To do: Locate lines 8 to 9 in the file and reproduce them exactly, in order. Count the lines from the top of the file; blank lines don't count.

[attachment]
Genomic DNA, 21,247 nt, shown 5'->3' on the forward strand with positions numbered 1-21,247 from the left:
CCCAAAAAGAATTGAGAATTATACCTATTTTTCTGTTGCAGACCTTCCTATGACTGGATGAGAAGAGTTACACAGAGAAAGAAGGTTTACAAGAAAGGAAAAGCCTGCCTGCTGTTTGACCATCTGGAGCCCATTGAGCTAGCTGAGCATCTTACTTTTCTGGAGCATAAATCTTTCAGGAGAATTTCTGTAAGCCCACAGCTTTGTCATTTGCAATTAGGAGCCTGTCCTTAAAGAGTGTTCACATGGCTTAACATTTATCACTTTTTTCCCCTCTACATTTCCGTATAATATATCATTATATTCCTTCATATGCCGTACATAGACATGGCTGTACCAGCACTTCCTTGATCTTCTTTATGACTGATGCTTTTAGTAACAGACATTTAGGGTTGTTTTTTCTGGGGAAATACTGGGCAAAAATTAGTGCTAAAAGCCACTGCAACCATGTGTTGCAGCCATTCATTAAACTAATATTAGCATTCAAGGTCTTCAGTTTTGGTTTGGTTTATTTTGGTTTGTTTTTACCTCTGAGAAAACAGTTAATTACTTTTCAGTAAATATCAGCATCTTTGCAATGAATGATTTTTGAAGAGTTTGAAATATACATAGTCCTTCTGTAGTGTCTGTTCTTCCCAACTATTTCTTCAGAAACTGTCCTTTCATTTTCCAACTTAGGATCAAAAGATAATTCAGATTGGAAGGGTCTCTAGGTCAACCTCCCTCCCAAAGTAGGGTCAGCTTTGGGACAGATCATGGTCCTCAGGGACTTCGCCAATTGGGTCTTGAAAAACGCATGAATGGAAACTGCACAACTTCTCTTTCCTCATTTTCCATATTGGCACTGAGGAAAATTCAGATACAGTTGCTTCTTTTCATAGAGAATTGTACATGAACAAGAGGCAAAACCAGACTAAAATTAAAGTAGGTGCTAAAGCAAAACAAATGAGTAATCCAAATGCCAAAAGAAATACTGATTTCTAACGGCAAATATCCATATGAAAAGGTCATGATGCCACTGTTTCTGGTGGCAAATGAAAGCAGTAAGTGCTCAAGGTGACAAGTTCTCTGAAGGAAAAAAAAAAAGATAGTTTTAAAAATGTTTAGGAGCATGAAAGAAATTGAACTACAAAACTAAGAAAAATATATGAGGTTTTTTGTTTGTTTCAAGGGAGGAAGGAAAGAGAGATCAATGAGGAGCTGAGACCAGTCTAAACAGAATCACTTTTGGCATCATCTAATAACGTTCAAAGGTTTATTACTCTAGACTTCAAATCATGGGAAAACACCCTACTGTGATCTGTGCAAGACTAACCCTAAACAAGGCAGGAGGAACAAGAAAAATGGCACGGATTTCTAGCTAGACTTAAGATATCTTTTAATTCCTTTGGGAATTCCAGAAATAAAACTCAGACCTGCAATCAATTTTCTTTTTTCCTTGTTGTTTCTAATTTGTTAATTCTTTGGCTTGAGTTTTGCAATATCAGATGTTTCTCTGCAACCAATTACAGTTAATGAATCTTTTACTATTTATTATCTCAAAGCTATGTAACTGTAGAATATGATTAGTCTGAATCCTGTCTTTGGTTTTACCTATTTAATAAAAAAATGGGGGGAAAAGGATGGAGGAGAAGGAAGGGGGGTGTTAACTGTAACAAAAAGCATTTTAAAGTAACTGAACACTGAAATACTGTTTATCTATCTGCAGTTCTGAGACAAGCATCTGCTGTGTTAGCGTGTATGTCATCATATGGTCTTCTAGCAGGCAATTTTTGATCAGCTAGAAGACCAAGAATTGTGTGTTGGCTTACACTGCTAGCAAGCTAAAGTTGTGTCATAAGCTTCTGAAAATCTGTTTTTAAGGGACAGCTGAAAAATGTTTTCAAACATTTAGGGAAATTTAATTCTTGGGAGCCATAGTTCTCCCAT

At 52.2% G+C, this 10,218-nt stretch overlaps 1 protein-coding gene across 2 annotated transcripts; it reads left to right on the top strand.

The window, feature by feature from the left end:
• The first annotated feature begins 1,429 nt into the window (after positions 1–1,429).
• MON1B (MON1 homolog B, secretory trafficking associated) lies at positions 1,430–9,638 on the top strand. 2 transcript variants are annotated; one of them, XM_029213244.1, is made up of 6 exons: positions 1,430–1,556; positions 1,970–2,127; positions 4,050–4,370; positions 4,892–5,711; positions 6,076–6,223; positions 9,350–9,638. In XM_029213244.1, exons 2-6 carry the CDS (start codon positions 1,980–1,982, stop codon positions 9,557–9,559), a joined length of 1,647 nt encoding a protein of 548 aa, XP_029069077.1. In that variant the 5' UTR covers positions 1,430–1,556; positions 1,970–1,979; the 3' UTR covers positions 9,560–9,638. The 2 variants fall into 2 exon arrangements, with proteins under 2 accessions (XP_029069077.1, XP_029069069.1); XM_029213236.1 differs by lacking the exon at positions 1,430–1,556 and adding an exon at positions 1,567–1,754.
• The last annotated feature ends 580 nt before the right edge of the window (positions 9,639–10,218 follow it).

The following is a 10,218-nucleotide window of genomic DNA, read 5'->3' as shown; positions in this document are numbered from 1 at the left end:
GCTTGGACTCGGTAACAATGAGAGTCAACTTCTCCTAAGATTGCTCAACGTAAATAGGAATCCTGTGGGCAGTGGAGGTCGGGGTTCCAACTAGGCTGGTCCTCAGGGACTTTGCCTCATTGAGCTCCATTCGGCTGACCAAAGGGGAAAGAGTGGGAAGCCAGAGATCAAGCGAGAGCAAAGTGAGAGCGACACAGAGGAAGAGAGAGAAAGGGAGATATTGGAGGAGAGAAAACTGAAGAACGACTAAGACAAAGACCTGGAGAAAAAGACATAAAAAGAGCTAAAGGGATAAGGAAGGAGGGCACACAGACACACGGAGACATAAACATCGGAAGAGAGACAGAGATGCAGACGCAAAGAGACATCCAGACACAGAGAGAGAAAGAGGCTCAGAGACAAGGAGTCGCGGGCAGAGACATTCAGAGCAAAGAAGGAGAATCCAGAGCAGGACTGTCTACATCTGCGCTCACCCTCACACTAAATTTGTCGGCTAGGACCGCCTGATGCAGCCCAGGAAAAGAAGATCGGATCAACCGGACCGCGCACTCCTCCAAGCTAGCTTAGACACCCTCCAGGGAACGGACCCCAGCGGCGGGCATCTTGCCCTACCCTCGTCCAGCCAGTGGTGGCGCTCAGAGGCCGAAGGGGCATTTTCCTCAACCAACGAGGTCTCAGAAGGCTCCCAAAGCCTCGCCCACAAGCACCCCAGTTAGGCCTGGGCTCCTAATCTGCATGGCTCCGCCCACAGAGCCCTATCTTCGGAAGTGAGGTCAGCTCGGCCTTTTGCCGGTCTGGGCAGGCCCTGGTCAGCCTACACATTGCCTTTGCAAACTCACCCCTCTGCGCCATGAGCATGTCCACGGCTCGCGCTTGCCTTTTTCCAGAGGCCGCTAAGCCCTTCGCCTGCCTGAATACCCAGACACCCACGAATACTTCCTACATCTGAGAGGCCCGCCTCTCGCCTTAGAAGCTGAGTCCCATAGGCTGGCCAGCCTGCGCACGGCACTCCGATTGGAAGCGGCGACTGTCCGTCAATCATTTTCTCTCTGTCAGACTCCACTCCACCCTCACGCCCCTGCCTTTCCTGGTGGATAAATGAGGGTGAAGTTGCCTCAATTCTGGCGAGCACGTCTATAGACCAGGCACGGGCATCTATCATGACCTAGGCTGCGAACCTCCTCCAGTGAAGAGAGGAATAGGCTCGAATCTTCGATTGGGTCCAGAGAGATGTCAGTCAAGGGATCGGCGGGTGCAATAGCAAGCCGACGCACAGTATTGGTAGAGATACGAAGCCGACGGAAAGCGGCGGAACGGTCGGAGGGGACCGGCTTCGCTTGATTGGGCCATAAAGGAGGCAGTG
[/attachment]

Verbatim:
The following is a 10,218-nucleotide window of genomic DNA, read 5'->3' as shown; positions in this document are numbered from 1 at the left end:
GCTTGGACTCGGTAACAATGAGAGTCAACTTCTCCTAAGATTGCTCAACGTAAATAGGAATCCTGTGGGCAGTGGAGGTCGGGGTTCCAACTAGGCTGGTCCTCAGGGACTTTGCCTCATTGAGCTCCATTCGGCTGACCAAAGGGGAAAGAGTGGGAAGCCAGAGATCAAGCGAGAGCAAAGTGAGAGCGACACAGAGGAAGAGAGAGAAAGGGAGATATTGGAGGAGAGAAAACTGAAGAACGACTAAGACAAAGACCTGGAGAAAAAGACATAAAAAGAGCTAAAGGGATAAGGAAGGAGGGCACACAGACACACGGAGACATAAACATCGGAAGAGAGACAGAGATGCAGACGCAAAGAGACATCCAGACACAGAGAGAGAAAGAGGCTCAGAGACAAGGAGTCGCGGGCAGAGACATTCAGAGCAAAGAAGGAGAATCCAGAGCAGGACTGTCTACATCTGCGCTCACCCTCACACTAAATTTGTCGGCTAGGACCGCCTGATGCAGCCCAGGAAAAGAAGATCGGATCAACCGGACCGCGCACTCCTCCAAGCTAGCTTAGACACCCTCCAGGGAACGGACCCCAGCGGCGGGCATCTTGCCCTACCCTCGTCCAGCCAGTGGTGGCGCTCAGAGGCCGAAGGGGCATTTTCCTCAACCAACGAGGTCTCAGAAGGCTCCCAAAGCCTCGCCCACAAGCACCCCAGTTAGGCCTGGGCTCCTAATCTGCATGGCTCCGCCCACAGAGCCCTATCTTCGGAAGTGAGGTCAGCTCGGCCTTTTGCCGGTCTGGGCAGGCCCTGGTCAGCCTACACATTGCCTTTGCAAACTCACCCCTCTGCGCCATGAGCATGTCCACGGCTCGCGCTTGCCTTTTTCCAGAGGCCGCTAAGCCCTTCGCCTGCCTGAATACCCAGACACCCACGAATACTTCCTACATCTGAGAGGCCCGCCTCTCGCCTTAGAAGCTGAGTCCCATAGGCTGGCCAGCCTGCGCACGGCACTCCGATTGGAAGCGGCGACTGTCCGTCAATCATTTTCTCTCTGTCAGACTCCACTCCACCCTCACGCCCCTGCCTTTCCTGGTGGATAAATGAGGGTGAAGTTGCCTCAATTCTGGCGAGCACGTCTATAGACCAGGCACGGGCATCTATCATGACCTAGGCTGCGAACCTCCTCCAGTGAAGAGAGGAATAGGCTCGAATCTTCGATTGGGTCCAGAGAGATGTCAGTCAAGGGATCGGCGGGTGCAATAGCAAGCCGACGCACAGTATTGGTAGAGATACGAAGCCGACGGAAAGCGGCGGAACGGTCGGAGGGGACCGGCTTCGCTTGATTGGGCCATAAAGGAGGCAGTG